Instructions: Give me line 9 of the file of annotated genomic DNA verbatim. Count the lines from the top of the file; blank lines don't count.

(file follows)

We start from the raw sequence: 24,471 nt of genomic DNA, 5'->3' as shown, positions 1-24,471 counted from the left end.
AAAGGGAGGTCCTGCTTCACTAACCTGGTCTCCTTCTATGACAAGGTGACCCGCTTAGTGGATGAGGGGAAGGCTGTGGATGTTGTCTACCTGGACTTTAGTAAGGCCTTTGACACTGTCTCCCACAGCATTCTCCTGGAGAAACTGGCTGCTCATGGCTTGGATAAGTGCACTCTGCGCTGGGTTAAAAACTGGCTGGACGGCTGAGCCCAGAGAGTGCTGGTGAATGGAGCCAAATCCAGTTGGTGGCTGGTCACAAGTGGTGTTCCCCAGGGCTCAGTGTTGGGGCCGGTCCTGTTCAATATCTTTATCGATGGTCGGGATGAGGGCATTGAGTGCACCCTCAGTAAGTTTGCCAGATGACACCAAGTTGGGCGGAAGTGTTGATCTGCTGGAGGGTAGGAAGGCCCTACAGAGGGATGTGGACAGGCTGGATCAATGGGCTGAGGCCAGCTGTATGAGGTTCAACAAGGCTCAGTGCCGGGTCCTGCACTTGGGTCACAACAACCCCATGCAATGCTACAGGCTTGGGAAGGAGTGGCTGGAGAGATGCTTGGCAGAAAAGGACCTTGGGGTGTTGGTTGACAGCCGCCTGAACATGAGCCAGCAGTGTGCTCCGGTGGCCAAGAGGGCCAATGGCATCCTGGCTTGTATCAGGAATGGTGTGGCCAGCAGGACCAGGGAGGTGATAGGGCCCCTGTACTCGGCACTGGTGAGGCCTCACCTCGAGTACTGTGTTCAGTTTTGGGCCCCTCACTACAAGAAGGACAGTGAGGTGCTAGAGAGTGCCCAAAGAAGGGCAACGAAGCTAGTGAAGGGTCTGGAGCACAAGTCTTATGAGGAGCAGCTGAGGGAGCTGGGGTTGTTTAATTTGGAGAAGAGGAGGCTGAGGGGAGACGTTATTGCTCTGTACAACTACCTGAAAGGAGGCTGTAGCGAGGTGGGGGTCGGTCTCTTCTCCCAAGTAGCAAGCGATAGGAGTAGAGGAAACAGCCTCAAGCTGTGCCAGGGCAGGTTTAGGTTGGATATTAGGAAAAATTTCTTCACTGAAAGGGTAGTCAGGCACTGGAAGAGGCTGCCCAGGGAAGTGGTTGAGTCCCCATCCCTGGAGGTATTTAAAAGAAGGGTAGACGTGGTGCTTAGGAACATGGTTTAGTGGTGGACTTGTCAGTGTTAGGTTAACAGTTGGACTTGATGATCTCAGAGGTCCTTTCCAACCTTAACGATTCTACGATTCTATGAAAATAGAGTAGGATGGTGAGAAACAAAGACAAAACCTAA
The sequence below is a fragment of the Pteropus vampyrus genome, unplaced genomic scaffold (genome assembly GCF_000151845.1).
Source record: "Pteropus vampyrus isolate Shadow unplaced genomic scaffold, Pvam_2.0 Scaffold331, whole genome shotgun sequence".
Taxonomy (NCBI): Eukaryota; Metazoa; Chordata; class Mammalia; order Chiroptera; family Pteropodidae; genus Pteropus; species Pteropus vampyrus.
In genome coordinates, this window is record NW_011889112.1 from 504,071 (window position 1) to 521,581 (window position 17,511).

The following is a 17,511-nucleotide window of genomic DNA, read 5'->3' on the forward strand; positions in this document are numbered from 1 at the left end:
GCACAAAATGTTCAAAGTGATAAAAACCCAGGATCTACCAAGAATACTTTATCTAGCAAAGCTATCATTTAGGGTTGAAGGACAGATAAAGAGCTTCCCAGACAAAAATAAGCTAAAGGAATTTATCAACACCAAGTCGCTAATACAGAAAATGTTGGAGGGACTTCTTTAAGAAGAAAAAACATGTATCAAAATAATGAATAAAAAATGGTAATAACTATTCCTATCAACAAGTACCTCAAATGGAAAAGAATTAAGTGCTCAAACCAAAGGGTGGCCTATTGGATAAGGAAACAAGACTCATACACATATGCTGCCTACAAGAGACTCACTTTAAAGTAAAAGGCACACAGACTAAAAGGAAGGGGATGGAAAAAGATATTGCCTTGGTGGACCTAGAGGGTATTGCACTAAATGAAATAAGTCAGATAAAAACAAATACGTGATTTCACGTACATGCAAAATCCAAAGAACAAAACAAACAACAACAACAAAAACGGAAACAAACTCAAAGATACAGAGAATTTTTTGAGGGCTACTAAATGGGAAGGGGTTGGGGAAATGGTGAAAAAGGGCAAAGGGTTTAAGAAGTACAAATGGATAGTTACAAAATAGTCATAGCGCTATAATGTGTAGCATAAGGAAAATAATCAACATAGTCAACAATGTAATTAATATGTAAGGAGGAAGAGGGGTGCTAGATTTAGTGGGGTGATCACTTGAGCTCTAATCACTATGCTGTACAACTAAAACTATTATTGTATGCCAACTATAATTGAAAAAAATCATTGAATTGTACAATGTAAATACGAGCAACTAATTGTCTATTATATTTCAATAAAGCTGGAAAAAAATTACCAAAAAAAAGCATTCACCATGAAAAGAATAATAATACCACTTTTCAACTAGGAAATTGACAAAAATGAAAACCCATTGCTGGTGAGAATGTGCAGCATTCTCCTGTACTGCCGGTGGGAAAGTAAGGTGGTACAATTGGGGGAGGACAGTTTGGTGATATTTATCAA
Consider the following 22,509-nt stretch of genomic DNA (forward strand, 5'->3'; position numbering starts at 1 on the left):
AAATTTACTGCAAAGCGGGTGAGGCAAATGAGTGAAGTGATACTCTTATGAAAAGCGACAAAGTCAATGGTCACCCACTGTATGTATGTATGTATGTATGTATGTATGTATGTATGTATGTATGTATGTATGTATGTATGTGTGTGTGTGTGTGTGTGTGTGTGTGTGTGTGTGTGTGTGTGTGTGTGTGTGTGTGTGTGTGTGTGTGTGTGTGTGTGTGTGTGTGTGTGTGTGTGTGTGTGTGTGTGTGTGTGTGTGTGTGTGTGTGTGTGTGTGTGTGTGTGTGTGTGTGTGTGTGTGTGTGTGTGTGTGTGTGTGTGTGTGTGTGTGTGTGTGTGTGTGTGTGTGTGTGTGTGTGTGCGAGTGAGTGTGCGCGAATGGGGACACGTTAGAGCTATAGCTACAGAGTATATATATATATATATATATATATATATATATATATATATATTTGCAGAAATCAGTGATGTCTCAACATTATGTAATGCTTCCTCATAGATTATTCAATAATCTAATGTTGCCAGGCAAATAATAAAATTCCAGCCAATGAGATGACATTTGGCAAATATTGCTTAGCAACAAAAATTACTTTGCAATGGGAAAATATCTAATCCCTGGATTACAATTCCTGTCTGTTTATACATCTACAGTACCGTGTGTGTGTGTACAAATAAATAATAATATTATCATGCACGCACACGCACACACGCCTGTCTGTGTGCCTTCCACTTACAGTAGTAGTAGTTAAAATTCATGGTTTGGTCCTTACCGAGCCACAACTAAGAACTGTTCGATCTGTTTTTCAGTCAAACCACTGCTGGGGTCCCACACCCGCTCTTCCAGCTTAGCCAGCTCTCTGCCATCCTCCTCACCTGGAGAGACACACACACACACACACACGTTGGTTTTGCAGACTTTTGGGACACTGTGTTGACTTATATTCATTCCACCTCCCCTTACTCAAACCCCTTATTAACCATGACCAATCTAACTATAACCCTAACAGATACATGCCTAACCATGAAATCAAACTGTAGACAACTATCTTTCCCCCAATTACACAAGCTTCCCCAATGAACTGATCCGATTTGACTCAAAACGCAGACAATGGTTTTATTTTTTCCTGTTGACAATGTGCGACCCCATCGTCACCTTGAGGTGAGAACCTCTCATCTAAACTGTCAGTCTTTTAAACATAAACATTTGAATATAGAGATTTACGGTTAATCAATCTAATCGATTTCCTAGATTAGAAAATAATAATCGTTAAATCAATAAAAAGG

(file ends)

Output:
Consider the following 22,509-nt stretch of genomic DNA (forward strand, 5'->3'; position numbering starts at 1 on the left):